Listen to the podcast here. Produced as a courtesy of Interarbor Solutions: analysis, consulting and rich new-media content production. If any of our listeners are interested in learning more about BriefingsDirect B2B informational podcasts or to become a sponsor of this or other B2B podcasts, please fill free to contact Interarbor Solutions at 603-528-2435.

Transcript of Dana Gardner’s BriefingsDirect SOA Insights Edition, Vol. 16. Copyright Interarbor Solutions, LLC, 2005-2007. All rights reserved.

Friday, March 23, 2007

BriefingsDirect SOA Insights Analysts Explore SOA's Role Through Failure, Governance, Policy and Politics

Edited transcript of weekly BriefingsDirect[TM] SOA Insights Edition, recorded Feb. 2, 2007.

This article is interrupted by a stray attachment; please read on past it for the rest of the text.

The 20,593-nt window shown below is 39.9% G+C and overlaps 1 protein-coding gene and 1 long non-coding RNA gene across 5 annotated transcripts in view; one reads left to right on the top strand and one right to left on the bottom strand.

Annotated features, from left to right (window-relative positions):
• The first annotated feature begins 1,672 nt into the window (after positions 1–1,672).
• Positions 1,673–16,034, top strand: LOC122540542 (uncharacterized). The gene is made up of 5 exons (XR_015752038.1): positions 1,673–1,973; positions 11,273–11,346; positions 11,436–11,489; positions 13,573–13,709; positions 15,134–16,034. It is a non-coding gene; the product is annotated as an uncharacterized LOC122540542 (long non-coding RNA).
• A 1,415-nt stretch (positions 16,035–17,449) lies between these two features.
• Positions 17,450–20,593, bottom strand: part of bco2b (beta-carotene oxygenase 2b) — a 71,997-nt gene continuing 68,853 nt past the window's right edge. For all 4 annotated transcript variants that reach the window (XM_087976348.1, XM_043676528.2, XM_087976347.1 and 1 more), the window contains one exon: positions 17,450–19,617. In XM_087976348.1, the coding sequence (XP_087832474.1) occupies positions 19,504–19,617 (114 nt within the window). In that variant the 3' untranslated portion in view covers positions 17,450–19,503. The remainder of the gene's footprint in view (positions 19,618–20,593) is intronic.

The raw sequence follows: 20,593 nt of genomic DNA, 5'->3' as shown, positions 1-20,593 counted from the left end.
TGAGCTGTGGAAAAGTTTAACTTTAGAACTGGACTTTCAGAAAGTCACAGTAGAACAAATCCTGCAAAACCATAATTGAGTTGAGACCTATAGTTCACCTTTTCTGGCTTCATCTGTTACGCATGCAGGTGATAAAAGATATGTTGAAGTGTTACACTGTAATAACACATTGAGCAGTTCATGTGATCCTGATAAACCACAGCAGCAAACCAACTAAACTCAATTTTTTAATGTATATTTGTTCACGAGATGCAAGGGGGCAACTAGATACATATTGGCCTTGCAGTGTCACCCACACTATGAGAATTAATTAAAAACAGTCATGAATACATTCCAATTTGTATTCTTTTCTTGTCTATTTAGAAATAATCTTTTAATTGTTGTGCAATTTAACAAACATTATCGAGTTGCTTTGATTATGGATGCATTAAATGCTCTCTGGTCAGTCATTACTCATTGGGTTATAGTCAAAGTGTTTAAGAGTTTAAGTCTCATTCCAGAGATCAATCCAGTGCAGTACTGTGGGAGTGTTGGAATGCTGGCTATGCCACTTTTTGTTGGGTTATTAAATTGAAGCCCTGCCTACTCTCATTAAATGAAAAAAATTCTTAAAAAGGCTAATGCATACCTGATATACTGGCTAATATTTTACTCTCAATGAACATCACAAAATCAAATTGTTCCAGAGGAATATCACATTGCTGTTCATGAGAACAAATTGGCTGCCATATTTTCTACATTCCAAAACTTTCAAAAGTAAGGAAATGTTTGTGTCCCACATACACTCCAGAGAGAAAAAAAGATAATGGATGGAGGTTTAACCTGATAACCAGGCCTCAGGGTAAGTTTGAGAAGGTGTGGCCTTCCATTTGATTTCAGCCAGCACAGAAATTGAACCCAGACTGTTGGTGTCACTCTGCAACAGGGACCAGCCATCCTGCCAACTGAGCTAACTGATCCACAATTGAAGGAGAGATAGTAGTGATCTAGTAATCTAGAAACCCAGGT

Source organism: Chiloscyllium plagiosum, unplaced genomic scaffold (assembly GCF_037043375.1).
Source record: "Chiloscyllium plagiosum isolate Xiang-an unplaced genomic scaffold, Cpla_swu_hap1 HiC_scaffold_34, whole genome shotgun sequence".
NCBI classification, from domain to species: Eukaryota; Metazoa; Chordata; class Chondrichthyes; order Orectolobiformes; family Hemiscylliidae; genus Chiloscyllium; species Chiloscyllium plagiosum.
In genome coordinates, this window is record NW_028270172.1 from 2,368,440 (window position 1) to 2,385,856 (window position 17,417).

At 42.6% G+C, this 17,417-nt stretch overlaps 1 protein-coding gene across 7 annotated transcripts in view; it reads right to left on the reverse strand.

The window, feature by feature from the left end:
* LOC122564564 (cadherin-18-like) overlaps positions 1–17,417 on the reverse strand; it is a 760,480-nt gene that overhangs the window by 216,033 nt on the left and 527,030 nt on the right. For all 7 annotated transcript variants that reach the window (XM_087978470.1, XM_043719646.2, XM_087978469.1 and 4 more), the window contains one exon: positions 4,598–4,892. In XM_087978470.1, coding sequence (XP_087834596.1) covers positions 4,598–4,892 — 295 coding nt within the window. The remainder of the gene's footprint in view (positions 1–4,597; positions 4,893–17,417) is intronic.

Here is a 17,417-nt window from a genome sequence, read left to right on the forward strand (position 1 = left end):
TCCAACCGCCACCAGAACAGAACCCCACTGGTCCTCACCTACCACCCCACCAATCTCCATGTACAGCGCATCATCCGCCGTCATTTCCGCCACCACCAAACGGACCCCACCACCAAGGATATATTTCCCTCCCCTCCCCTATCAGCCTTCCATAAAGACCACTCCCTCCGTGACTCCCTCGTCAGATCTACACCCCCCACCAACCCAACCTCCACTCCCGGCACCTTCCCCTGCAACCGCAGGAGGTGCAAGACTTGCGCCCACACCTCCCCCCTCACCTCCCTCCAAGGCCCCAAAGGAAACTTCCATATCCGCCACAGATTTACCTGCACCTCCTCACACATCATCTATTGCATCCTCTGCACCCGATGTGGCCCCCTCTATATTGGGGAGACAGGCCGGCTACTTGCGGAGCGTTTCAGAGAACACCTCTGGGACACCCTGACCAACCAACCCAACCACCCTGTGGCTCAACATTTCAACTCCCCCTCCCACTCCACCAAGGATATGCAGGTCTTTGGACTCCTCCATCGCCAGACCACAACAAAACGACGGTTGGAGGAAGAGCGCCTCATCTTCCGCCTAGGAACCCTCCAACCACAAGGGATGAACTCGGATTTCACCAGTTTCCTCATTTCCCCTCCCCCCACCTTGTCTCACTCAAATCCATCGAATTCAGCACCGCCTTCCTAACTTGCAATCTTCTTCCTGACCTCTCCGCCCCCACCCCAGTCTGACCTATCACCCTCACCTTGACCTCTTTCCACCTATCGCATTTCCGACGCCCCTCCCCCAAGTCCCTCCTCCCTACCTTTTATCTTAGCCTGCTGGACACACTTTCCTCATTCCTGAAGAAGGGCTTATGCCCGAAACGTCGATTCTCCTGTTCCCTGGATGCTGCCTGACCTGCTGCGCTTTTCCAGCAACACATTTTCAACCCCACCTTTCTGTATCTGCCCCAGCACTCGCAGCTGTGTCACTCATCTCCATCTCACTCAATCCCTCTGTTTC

Listen to the podcast here. If you'd like to learn more about BriefingsDirect B2B informational podcasts, or to become a sponsor of this or other B2B podcasts, contact Interarbor Solutions at 603-528-2435.

Dana Gardner: Hello, and welcome to the latest BriefingsDirect SOA Insights Edition, Volume 11, a weekly dissection and discussion of Services Oriented Architecture (SOA) related news and events with a panel of industry analysts and guests. I’m your host and moderator, Dana Gardner, principal analyst at Interarbor Solutions, ZDNet blogger, and Redmond Developer News magazine columnist.

Our panel this week, and it is the week of Jan. 26, 2007, consists of Steve Garone, he is a former IDC Group vice president, founder of the AlignIT Group, and an independent IT industry analyst. Welcome, Steve.

Steve Garone: Thanks, Dana, great to be here again.

Gardner: Also joining us, Joe McKendrick, a research consultant, columnist at Database Trends, and a blogger at ZDNet and ebizQ. Welcome back, Joe.

Joe McKendrick: Hi, Dana, greetings.

Gardner: Also joining us is Jim Kobielus, a principal analyst at Current Analysis. Welcome back, Jim.